Value (mathematics)

TheInfoList

OR:

In mathematics, value may refer to several, strongly related notions. In general, a mathematical value may be any definite mathematical object. In elementary mathematics, this is most often a
number A number is a mathematical object used to count, measure, and label. The original examples are the natural numbers 1, 2, 3, 4, and so forth. Numbers can be represented in language with number words. More universally, individual numbers can ...
– for example, a
real number In mathematics, a real number is a number that can be used to measurement, measure a ''continuous'' one-dimensional quantity such as a distance, time, duration or temperature. Here, ''continuous'' means that values can have arbitrarily small var ...
such as or an
integer An integer is the number zero (), a positive natural number (, , , etc.) or a negative integer with a minus sign (−1, −2, −3, etc.). The negative numbers are the additive inverses of the corresponding positive numbers. In the language of ...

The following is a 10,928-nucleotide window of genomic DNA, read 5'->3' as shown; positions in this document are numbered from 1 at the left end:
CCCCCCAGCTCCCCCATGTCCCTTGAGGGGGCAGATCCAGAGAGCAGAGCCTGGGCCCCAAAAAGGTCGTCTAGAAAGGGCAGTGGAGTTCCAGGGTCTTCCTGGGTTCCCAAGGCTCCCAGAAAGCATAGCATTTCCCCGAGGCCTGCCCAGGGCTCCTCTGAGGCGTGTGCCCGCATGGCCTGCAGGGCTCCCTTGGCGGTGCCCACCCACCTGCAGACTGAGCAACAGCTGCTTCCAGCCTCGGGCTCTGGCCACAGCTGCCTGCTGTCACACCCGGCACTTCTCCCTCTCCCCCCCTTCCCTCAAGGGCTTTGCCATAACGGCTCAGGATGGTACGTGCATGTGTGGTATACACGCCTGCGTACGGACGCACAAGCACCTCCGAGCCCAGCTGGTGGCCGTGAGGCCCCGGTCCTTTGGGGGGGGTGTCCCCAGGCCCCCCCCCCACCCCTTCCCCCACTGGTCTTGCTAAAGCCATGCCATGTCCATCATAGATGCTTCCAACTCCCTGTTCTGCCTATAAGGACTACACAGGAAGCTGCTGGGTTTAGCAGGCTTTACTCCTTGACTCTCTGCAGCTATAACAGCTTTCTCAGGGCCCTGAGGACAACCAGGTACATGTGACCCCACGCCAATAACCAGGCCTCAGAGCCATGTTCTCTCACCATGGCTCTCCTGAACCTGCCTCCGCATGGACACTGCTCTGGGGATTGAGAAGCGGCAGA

such as 42. * The value of a variable or a constant is any number or other mathematical object assigned to it. * The value of a mathematical expression is the result of the computation described by this expression when the variables and constants in it are assigned values. * The value of a function, given the value(s) assigned to its
argument An argument is a statement or group of statements called premises intended to determine the degree of truth or acceptability of another statement called a conclusion. Arguments can be studied from three main perspectives: the logical, the dialect ...
(s), is the quantity assumed by the function for these argument values. For example, if the function is defined by , then assigning the value 3 to its argument yields the function value 10, since . If the variable, expression or function only assumes real values, it is called real-valued. Likewise, a complex-valued variable, expression or function only assumes complex values.